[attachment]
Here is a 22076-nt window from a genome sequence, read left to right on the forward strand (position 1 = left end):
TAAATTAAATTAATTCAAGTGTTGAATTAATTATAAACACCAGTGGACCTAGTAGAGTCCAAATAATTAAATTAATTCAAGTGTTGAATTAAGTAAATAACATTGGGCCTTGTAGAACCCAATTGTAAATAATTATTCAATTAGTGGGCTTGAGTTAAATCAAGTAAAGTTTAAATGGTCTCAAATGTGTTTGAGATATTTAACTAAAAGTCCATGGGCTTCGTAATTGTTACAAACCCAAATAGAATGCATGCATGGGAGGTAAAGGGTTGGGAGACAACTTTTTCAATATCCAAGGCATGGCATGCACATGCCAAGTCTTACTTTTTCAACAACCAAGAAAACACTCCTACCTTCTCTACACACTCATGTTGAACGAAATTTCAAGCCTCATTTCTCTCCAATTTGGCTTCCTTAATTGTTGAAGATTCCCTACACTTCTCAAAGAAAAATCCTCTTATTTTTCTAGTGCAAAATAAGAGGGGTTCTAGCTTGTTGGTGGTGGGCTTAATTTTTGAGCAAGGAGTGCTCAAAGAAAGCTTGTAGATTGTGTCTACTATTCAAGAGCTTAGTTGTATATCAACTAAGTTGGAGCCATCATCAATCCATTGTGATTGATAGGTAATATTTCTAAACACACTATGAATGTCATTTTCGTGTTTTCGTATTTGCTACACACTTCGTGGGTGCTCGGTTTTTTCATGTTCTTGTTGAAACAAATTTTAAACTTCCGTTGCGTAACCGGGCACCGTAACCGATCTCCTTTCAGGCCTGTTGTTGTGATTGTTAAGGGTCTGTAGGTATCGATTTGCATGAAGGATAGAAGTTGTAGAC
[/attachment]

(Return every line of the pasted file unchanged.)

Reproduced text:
Here is a 22076-nt window from a genome sequence, read left to right on the forward strand (position 1 = left end):
TAAATTAAATTAATTCAAGTGTTGAATTAATTATAAACACCAGTGGACCTAGTAGAGTCCAAATAATTAAATTAATTCAAGTGTTGAATTAAGTAAATAACATTGGGCCTTGTAGAACCCAATTGTAAATAATTATTCAATTAGTGGGCTTGAGTTAAATCAAGTAAAGTTTAAATGGTCTCAAATGTGTTTGAGATATTTAACTAAAAGTCCATGGGCTTCGTAATTGTTACAAACCCAAATAGAATGCATGCATGGGAGGTAAAGGGTTGGGAGACAACTTTTTCAATATCCAAGGCATGGCATGCACATGCCAAGTCTTACTTTTTCAACAACCAAGAAAACACTCCTACCTTCTCTACACACTCATGTTGAACGAAATTTCAAGCCTCATTTCTCTCCAATTTGGCTTCCTTAATTGTTGAAGATTCCCTACACTTCTCAAAGAAAAATCCTCTTATTTTTCTAGTGCAAAATAAGAGGGGTTCTAGCTTGTTGGTGGTGGGCTTAATTTTTGAGCAAGGAGTGCTCAAAGAAAGCTTGTAGATTGTGTCTACTATTCAAGAGCTTAGTTGTATATCAACTAAGTTGGAGCCATCATCAATCCATTGTGATTGATAGGTAATATTTCTAAACACACTATGAATGTCATTTTCGTGTTTTCGTATTTGCTACACACTTCGTGGGTGCTCGGTTTTTTCATGTTCTTGTTGAAACAAATTTTAAACTTCCGTTGCGTAACCGGGCACCGTAACCGATCTCCTTTCAGGCCTGTTGTTGTGATTGTTAAGGGTCTGTAGGTATCGATTTGCATGAAGGATAGAAGTTGTAGAC